A lot has happened at Belmore in the offseason, a lot of good hard training, new recruits fitting into the balance and culture of the club, players recovering from injuries.
Then you have the Mad Monday commotion, Dylan Napa and his “unwanted highlights reel”, the salary cap mess left from the previous regime, and the fact that the Bulldogs have been tipped to take out the wooden spoon in 2019.
When things happen off the field, clubs either respond positively and bring in results on the field or they put their head in the sand and don’t perform at all.
David Klemmer spoke out to the media after the Mad Monday incident indicating coach Dean Pay will motivate a “backs against the wall” mentality with the team (something Des Hasler couldn’t achieve whilst coaching the Bulldogs).
“I think we’ve come leaps and bounds… we were tight already but we’ve become extremely close since that,” he told Fox Sports.
“We’re backing all the players, we’re behind all the players involved.
“Just before our presentation (coach Dean Pay) got us all together and we were united. So as a group we’re really tight, there’s a good feeling now”.
In the past, previous coached Bulldogs sides have thrived under controversy. In 2004 you had a team still reeling over the 2002 salary cap drama, and in the same season, there was the Coffs Harbour incident. They later prevailed to take out the premiership.
In 1995 they crawled into the finals a year after finishing 1st and getting rolled in the decider by Canberra. Terry Lamb has previously spoken about that 95′ finals series and what helped them succeed.
“How did we do in 1995? No-one could really do it except us, the players. We moulded together very tight and every Monday we’d have a beer together and celebrate our win. It could have been our game every week. We got together after each game and spoke about what was going on,” Lamb told the Daily Telegraph.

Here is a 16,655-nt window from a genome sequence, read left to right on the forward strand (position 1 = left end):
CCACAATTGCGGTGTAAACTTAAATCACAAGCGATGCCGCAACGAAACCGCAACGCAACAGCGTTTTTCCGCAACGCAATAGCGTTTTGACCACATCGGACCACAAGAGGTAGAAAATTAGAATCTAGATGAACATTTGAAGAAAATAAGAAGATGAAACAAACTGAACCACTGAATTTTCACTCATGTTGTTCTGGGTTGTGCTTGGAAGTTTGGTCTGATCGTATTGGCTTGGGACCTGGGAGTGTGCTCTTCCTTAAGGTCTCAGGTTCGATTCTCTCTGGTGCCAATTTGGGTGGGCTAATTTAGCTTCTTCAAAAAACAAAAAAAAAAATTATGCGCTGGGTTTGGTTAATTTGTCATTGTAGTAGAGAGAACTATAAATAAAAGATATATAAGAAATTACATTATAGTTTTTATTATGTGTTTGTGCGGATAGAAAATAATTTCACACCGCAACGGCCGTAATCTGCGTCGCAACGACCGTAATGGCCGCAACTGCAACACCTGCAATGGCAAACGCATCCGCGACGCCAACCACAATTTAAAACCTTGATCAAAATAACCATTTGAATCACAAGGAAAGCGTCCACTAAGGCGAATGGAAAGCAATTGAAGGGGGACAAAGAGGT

“I think we were 8/1 to win it. We got the rub of the green on the day. You take the luck when it comes and that’s what we did. We spoke about what we could do for each other. We didn’t pull any punches either. We spoke through our heart and we spoke the truth.”
Dean Pay was a part of that 1995 side, and although last season was below average, Pay seems to be connecting better with the players than Hasler did.
I expect coach Dean Pay to fire up this side from the get-go, and when things get tough I’m sure he won’t hesitate to use what has happened to his advantage and get this side to bring out their inner beast.
I’m not by any means suggesting they will win the premiership in 2019. What they will do is be fiercely competitive, with a never say die attitude.
The Bulldogs have a rich history of sticking together through thick and thin and bringing in results on the field. Dean Pay knows the Bulldogs culture and what is needed throughout this phase and he will get this group to respond with results.